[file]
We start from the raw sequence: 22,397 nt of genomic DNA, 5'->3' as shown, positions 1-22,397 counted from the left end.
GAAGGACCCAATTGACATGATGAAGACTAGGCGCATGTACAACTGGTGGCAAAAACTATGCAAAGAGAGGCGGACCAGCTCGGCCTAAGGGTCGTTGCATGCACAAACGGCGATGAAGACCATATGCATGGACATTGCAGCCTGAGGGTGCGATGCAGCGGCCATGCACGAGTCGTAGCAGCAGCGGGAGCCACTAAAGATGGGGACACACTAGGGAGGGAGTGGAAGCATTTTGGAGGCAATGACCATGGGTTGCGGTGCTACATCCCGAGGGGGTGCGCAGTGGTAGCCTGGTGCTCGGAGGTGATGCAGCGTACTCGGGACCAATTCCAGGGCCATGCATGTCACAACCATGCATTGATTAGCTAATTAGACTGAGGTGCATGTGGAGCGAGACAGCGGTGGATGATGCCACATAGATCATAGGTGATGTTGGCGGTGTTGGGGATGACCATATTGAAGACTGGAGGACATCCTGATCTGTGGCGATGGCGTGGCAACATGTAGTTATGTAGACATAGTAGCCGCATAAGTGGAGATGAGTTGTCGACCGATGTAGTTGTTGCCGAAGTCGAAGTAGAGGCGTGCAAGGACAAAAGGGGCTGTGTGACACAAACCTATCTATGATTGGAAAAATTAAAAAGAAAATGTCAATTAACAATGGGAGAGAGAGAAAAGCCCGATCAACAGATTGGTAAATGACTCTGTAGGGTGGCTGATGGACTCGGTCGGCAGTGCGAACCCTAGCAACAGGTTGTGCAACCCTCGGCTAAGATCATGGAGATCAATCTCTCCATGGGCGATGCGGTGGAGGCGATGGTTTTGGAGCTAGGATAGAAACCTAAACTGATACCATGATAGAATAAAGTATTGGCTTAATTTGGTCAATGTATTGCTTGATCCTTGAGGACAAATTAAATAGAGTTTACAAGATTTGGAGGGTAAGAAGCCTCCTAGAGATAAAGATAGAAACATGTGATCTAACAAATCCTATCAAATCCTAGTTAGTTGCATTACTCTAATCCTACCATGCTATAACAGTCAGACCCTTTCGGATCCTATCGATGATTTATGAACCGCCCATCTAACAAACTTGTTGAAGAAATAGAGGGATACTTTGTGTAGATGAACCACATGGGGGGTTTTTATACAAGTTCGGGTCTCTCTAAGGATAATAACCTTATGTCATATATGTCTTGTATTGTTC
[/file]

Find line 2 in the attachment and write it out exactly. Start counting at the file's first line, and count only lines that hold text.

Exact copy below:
GAAGGACCCAATTGACATGATGAAGACTAGGCGCATGTACAACTGGTGGCAAAAACTATGCAAAGAGAGGCGGACCAGCTCGGCCTAAGGGTCGTTGCATGCACAAACGGCGATGAAGACCATATGCATGGACATTGCAGCCTGAGGGTGCGATGCAGCGGCCATGCACGAGTCGTAGCAGCAGCGGGAGCCACTAAAGATGGGGACACACTAGGGAGGGAGTGGAAGCATTTTGGAGGCAATGACCATGGGTTGCGGTGCTACATCCCGAGGGGGTGCGCAGTGGTAGCCTGGTGCTCGGAGGTGATGCAGCGTACTCGGGACCAATTCCAGGGCCATGCATGTCACAACCATGCATTGATTAGCTAATTAGACTGAGGTGCATGTGGAGCGAGACAGCGGTGGATGATGCCACATAGATCATAGGTGATGTTGGCGGTGTTGGGGATGACCATATTGAAGACTGGAGGACATCCTGATCTGTGGCGATGGCGTGGCAACATGTAGTTATGTAGACATAGTAGCCGCATAAGTGGAGATGAGTTGTCGACCGATGTAGTTGTTGCCGAAGTCGAAGTAGAGGCGTGCAAGGACAAAAGGGGCTGTGTGACACAAACCTATCTATGATTGGAAAAATTAAAAAGAAAATGTCAATTAACAATGGGAGAGAGAGAAAAGCCCGATCAACAGATTGGTAAATGACTCTGTAGGGTGGCTGATGGACTCGGTCGGCAGTGCGAACCCTAGCAACAGGTTGTGCAACCCTCGGCTAAGATCATGGAGATCAATCTCTCCATGGGCGATGCGGTGGAGGCGATGGTTTTGGAGCTAGGATAGAAACCTAAACTGATACCATGATAGAATAAAGTATTGGCTTAATTTGGTCAATGTATTGCTTGATCCTTGAGGACAAATTAAATAGAGTTTACAAGATTTGGAGGGTAAGAAGCCTCCTAGAGATAAAGATAGAAACATGTGATCTAACAAATCCTATCAAATCCTAGTTAGTTGCATTACTCTAATCCTACCATGCTATAACAGTCAGACCCTTTCGGATCCTATCGATGATTTATGAACCGCCCATCTAACAAACTTGTTGAAGAAATAGAGGGATACTTTGTGTAGATGAACCACATGGGGGGTTTTTATACAAGTTCGGGTCTCTCTAAGGATAATAACCTTATGTCATATATGTCTTGTATTGTTC